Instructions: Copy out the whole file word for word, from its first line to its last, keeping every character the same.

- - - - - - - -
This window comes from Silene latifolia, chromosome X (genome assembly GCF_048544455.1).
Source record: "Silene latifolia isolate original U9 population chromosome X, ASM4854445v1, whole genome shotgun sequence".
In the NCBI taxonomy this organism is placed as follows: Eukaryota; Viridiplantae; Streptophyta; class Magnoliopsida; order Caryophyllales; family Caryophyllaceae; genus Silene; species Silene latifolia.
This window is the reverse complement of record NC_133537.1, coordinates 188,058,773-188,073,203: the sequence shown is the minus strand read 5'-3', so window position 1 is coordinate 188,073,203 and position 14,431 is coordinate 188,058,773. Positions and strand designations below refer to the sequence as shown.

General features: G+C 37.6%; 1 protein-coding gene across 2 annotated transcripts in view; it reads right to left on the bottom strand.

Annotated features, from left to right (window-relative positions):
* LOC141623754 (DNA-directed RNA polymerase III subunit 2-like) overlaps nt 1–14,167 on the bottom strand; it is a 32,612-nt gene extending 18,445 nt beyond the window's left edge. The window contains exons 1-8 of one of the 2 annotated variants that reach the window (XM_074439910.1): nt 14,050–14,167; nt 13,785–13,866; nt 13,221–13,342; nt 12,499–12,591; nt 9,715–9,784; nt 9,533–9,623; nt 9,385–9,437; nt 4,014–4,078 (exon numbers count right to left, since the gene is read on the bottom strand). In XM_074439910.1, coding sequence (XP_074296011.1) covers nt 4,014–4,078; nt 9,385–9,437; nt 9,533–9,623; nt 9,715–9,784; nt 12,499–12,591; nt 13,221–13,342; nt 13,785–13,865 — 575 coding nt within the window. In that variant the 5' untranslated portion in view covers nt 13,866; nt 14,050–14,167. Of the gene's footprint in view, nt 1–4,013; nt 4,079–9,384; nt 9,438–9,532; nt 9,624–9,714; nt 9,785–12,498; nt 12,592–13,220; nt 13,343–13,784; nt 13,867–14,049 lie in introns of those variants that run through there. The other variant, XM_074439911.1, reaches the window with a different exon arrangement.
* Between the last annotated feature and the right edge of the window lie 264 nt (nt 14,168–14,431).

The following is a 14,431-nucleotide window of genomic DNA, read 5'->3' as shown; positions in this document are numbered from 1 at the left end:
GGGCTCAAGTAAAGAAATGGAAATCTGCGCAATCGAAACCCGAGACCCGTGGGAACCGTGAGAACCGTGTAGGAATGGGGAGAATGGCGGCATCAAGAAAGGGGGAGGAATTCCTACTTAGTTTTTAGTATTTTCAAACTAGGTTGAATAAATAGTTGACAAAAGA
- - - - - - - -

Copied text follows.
This window comes from Silene latifolia, chromosome X (genome assembly GCF_048544455.1).
Source record: "Silene latifolia isolate original U9 population chromosome X, ASM4854445v1, whole genome shotgun sequence".
In the NCBI taxonomy this organism is placed as follows: Eukaryota; Viridiplantae; Streptophyta; class Magnoliopsida; order Caryophyllales; family Caryophyllaceae; genus Silene; species Silene latifolia.
This window is the reverse complement of record NC_133537.1, coordinates 188,058,773-188,073,203: the sequence shown is the minus strand read 5'-3', so window position 1 is coordinate 188,073,203 and position 14,431 is coordinate 188,058,773. Positions and strand designations below refer to the sequence as shown.

General features: G+C 37.6%; 1 protein-coding gene across 2 annotated transcripts in view; it reads right to left on the bottom strand.

Annotated features, from left to right (window-relative positions):
* LOC141623754 (DNA-directed RNA polymerase III subunit 2-like) overlaps nt 1–14,167 on the bottom strand; it is a 32,612-nt gene extending 18,445 nt beyond the window's left edge. The window contains exons 1-8 of one of the 2 annotated variants that reach the window (XM_074439910.1): nt 14,050–14,167; nt 13,785–13,866; nt 13,221–13,342; nt 12,499–12,591; nt 9,715–9,784; nt 9,533–9,623; nt 9,385–9,437; nt 4,014–4,078 (exon numbers count right to left, since the gene is read on the bottom strand). In XM_074439910.1, coding sequence (XP_074296011.1) covers nt 4,014–4,078; nt 9,385–9,437; nt 9,533–9,623; nt 9,715–9,784; nt 12,499–12,591; nt 13,221–13,342; nt 13,785–13,865 — 575 coding nt within the window. In that variant the 5' untranslated portion in view covers nt 13,866; nt 14,050–14,167. Of the gene's footprint in view, nt 1–4,013; nt 4,079–9,384; nt 9,438–9,532; nt 9,624–9,714; nt 9,785–12,498; nt 12,592–13,220; nt 13,343–13,784; nt 13,867–14,049 lie in introns of those variants that run through there. The other variant, XM_074439911.1, reaches the window with a different exon arrangement.
* Between the last annotated feature and the right edge of the window lie 264 nt (nt 14,168–14,431).

The following is a 14,431-nucleotide window of genomic DNA, read 5'->3' as shown; positions in this document are numbered from 1 at the left end:
GGGCTCAAGTAAAGAAATGGAAATCTGCGCAATCGAAACCCGAGACCCGTGGGAACCGTGAGAACCGTGTAGGAATGGGGAGAATGGCGGCATCAAGAAAGGGGGAGGAATTCCTACTTAGTTTTTAGTATTTTCAAACTAGGTTGAATAAATAGTTGACAAAAGA